Critics of the auteur theory tend to represent it as an awkward latecomer to the movie scene, an arriviste either willfully blind to, or else hopelessly out of touch with, the fundamentally collaborative nature of filmmaking. But this view of auteur theory fails to account for its popularity from the early decades of the twentieth century, long before Truffaut formulated his version of it. During the twenties and thirties, for instance, Charlie Chaplin was regularly hailed as a one-man dynamo who "did everything" on his films. This talk will focus on Chaplin's career, and in particular on City Lights, to help explain the paradoxical appeal of the auteur in mass entertainment, and to explore Chaplin's surprisingly complex response to the problem of the auteur as one among the many of his collaborators and his audience.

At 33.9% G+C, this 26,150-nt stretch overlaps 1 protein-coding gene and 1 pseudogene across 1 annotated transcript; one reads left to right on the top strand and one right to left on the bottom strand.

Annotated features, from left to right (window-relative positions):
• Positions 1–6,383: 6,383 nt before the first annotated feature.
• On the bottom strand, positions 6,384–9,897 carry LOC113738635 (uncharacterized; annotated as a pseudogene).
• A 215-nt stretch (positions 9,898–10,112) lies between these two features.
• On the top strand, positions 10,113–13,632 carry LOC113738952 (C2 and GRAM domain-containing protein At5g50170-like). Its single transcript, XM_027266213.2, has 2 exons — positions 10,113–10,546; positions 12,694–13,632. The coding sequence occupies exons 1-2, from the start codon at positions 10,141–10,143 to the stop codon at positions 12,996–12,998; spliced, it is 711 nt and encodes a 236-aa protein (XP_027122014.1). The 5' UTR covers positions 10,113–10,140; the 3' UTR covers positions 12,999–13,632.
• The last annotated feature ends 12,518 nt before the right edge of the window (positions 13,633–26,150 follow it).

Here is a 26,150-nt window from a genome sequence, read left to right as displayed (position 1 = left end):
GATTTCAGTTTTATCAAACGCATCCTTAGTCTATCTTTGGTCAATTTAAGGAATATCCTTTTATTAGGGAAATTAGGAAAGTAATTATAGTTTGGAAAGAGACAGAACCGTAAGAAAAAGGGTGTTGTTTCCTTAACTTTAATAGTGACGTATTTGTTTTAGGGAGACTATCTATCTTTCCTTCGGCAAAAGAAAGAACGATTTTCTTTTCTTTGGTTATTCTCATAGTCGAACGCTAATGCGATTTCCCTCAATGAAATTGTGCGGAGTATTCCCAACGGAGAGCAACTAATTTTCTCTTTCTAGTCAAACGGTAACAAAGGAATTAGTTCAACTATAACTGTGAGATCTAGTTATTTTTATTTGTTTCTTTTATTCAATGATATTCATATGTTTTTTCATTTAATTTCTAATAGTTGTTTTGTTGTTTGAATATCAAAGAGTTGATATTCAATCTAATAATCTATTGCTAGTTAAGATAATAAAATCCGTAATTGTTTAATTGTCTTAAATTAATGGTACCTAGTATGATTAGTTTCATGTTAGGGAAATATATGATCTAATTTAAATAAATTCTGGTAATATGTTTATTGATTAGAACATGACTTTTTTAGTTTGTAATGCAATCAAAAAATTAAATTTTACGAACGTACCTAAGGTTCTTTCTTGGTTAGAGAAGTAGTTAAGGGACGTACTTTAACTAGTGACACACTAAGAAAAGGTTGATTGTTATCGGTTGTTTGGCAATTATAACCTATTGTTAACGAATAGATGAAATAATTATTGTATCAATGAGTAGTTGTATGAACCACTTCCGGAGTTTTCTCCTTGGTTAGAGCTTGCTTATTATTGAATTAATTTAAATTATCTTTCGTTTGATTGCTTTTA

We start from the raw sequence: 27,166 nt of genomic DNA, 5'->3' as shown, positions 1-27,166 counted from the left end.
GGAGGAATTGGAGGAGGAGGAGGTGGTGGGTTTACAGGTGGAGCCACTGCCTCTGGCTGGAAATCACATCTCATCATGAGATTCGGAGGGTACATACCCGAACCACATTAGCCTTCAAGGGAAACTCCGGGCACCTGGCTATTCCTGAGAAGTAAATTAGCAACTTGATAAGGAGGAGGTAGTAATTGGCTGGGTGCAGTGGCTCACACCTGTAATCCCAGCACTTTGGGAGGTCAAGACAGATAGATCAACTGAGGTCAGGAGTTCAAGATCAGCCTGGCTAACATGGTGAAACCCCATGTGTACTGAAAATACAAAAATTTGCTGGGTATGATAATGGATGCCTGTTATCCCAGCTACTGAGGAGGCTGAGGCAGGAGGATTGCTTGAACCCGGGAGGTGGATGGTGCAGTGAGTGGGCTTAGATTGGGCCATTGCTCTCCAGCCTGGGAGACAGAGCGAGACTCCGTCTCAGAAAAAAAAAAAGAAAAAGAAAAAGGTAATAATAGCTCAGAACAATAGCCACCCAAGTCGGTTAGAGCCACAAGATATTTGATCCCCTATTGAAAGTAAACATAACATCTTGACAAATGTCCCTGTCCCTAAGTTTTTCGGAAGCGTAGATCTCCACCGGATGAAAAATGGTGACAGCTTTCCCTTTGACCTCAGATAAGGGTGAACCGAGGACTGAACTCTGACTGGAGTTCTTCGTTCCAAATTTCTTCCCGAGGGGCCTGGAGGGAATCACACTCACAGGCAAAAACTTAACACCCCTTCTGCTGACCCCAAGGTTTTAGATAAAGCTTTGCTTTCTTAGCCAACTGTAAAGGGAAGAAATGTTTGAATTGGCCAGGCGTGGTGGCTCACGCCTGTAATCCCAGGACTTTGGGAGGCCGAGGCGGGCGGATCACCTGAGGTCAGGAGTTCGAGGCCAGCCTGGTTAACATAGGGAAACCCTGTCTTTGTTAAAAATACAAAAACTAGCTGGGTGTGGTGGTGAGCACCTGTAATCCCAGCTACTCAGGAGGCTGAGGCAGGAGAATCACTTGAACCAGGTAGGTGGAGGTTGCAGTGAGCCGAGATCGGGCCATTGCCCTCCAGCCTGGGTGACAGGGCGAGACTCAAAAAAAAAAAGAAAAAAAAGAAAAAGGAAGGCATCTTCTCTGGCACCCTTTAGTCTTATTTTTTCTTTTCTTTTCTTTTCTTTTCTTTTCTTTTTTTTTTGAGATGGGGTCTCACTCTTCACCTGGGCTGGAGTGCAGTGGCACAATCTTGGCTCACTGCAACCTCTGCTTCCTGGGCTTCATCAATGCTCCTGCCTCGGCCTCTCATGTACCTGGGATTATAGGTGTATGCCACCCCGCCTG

Free and open to the public. First-come, first-seated.